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Judge rejects Zimmerman request for greater freedom



Published: Tue, December 11, 2012 @ 2:45 p.m.

Judge rejects Zimmerman request for greater freedom

ORLANDO, Fla. - George Zimmerman must remain on GPS monitoring and stay in Seminole County as he continues to await trial a judge ruled today, rejecting the second-degree murder defendant’s latest request for greater freedom.

At a wide-ranging hearing, Circuit Judge Debra Nelson heard argument on an array of issues, including defense requests for greater access to evidence from state and federal investigations into the Feb. 26 shooting of Trayvon Martin.

On the bond issue, the defense argued Zimmerman has been well-behaved: Since his current, $1 million bond was put in place, Zimmerman has not violated its terms, a probation officer testified during the hearing.

But defense attorney Mark O’Mara went beyond that, arguing that the evidence also favors his client’s freedom. Pulling out a bloody photograph of Zimmerman’s nose from the night of the shooting, O’Mara said the court must consider “undeniable evidence of innocence” that he said exists in the case.

“The very issue of his innocence is an issue for you to consider,” he said to the judge. O’Mara also argued his client needs to travel to assist his defense, and is not safe in Seminole County, where he has received threats.

However, prosecutor Bernie de la Rionda argued it’s money and publicity - not safety - that the Zimmerman team is after.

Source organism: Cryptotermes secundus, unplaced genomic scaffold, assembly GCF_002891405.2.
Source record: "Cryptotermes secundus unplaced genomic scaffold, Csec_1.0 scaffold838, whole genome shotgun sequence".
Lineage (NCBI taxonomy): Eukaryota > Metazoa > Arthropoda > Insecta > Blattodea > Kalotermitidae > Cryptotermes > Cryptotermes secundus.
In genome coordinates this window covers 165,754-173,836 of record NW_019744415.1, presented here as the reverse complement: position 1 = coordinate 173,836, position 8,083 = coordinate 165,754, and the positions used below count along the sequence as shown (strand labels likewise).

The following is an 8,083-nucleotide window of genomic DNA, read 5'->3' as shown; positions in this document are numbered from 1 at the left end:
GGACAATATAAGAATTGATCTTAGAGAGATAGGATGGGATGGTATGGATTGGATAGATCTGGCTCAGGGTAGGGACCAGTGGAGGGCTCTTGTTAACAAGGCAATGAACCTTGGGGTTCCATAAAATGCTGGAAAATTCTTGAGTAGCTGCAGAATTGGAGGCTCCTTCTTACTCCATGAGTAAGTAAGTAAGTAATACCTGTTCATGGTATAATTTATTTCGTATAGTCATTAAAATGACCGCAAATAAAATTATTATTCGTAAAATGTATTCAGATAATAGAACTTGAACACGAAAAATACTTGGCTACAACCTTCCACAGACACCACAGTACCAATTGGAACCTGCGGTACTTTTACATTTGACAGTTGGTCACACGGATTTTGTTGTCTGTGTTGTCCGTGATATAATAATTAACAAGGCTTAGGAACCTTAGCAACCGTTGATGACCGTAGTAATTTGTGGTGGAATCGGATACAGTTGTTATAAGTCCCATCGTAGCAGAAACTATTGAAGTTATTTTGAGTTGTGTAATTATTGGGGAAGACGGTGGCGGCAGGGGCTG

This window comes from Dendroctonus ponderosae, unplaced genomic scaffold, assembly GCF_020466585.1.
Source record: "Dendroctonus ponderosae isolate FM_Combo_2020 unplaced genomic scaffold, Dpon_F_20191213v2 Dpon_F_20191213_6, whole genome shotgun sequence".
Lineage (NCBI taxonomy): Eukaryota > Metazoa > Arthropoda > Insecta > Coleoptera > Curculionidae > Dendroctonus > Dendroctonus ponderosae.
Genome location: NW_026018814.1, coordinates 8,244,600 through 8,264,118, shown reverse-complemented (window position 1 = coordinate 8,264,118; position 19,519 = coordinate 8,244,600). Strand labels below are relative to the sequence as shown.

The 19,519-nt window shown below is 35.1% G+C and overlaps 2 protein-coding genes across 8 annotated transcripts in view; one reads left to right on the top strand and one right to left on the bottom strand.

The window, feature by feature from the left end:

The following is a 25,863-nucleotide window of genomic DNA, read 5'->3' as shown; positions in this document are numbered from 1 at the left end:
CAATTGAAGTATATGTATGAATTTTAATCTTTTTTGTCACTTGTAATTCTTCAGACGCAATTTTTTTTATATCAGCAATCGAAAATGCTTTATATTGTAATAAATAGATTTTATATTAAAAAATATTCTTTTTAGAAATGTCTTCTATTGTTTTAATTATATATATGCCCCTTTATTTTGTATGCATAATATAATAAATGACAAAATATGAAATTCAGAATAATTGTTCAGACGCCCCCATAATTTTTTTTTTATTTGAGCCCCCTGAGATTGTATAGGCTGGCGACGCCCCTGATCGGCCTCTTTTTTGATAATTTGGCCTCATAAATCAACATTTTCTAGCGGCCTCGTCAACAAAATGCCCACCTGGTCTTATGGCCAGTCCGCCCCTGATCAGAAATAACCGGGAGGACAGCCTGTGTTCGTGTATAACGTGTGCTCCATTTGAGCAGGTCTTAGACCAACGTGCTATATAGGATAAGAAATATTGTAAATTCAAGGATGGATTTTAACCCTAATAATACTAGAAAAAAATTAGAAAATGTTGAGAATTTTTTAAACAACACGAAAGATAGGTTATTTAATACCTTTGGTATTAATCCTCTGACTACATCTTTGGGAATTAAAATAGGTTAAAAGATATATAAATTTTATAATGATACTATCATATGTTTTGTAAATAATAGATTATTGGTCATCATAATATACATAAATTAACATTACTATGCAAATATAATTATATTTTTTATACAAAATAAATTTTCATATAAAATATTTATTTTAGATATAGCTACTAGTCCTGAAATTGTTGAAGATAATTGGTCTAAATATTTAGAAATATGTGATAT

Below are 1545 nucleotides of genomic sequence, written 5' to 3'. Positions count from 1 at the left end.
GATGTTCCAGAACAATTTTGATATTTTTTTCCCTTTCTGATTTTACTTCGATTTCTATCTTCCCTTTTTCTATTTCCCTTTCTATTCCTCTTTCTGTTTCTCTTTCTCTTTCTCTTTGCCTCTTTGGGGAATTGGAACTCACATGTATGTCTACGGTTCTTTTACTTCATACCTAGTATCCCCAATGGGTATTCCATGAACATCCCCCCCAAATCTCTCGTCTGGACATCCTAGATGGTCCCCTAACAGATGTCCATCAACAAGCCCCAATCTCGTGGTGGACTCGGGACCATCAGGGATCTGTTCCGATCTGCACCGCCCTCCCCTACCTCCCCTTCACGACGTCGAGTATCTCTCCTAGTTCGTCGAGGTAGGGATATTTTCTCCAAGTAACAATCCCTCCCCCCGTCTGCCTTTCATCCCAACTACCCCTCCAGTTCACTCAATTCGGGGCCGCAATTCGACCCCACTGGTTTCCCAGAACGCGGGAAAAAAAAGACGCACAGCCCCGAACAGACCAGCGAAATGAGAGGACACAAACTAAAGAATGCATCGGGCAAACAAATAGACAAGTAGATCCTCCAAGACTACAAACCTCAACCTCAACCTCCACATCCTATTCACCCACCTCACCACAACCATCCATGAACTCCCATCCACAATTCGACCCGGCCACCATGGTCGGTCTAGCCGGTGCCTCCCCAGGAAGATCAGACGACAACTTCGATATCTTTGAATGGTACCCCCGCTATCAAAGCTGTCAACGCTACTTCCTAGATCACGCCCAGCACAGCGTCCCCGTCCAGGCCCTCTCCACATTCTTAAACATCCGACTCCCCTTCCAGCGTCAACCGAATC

“Isn’t the defendant safer if law enforcement knows exactly where he is?” de la Rionda said. “If there are threats, why is he appearing on national television?”

Why does Zimmerman want to travel? De la Rionda made reference to a recently announced plan to send signed thank-you notes to defense-fund donors. “Maybe it’s for autographs,” he said.

After hearing argument, Nelson denied the defense motion.

Zimmerman’s bond has repeatedly been a contested issue in the case. He was granted and released on $150,000 bond soon after his arrest, but that bond was revoked after prosecutors alleged that Zimmerman and his wife had conspired to hide money. Zimmerman’s wife, who testified that she and her husband were broke, was charged with perjury.

Zimmerman was later granted his current $1 million bond.

The case is currently set for trial in June, with hearings expected at least once a month before then. The next court date was tentatively set for Jan. 8.

A hearing is also expected in April for Zimmerman to argue he should be immune from prosecution under Florida’s the controversial “stand your ground” law.


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